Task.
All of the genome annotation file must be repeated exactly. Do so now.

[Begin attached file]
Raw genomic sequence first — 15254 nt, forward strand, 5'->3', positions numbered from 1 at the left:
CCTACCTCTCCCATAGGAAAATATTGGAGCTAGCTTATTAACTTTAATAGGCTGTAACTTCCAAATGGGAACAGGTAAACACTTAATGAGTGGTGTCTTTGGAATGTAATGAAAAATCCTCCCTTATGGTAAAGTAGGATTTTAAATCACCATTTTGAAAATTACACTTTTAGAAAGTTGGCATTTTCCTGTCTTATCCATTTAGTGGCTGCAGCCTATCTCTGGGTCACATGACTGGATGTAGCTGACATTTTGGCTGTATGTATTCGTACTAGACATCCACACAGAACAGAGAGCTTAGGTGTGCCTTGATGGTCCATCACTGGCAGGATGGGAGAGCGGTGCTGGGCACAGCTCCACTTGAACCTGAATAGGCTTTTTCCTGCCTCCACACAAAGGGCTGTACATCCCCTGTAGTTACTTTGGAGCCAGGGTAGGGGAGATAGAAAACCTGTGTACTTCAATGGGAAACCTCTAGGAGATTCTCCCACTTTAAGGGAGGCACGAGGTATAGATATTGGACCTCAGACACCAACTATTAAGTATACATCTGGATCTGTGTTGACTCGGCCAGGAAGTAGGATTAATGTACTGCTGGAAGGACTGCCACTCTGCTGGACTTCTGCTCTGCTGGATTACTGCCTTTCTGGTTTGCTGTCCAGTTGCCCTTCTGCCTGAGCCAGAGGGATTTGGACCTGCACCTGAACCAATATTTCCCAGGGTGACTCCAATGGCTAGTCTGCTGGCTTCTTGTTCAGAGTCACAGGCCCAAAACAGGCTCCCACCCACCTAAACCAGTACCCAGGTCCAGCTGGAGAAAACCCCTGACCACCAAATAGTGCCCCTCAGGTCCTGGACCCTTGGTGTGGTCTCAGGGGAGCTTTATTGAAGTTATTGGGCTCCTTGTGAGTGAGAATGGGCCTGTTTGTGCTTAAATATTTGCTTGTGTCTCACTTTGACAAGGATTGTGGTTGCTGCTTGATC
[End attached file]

Raw genomic sequence first — 15254 nt, forward strand, 5'->3', positions numbered from 1 at the left:
CCTACCTCTCCCATAGGAAAATATTGGAGCTAGCTTATTAACTTTAATAGGCTGTAACTTCCAAATGGGAACAGGTAAACACTTAATGAGTGGTGTCTTTGGAATGTAATGAAAAATCCTCCCTTATGGTAAAGTAGGATTTTAAATCACCATTTTGAAAATTACACTTTTAGAAAGTTGGCATTTTCCTGTCTTATCCATTTAGTGGCTGCAGCCTATCTCTGGGTCACATGACTGGATGTAGCTGACATTTTGGCTGTATGTATTCGTACTAGACATCCACACAGAACAGAGAGCTTAGGTGTGCCTTGATGGTCCATCACTGGCAGGATGGGAGAGCGGTGCTGGGCACAGCTCCACTTGAACCTGAATAGGCTTTTTCCTGCCTCCACACAAAGGGCTGTACATCCCCTGTAGTTACTTTGGAGCCAGGGTAGGGGAGATAGAAAACCTGTGTACTTCAATGGGAAACCTCTAGGAGATTCTCCCACTTTAAGGGAGGCACGAGGTATAGATATTGGACCTCAGACACCAACTATTAAGTATACATCTGGATCTGTGTTGACTCGGCCAGGAAGTAGGATTAATGTACTGCTGGAAGGACTGCCACTCTGCTGGACTTCTGCTCTGCTGGATTACTGCCTTTCTGGTTTGCTGTCCAGTTGCCCTTCTGCCTGAGCCAGAGGGATTTGGACCTGCACCTGAACCAATATTTCCCAGGGTGACTCCAATGGCTAGTCTGCTGGCTTCTTGTTCAGAGTCACAGGCCCAAAACAGGCTCCCACCCACCTAAACCAGTACCCAGGTCCAGCTGGAGAAAACCCCTGACCACCAAATAGTGCCCCTCAGGTCCTGGACCCTTGGTGTGGTCTCAGGGGAGCTTTATTGAAGTTATTGGGCTCCTTGTGAGTGAGAATGGGCCTGTTTGTGCTTAAATATTTGCTTGTGTCTCACTTTGACAAGGATTGTGGTTGCTGCTTGATC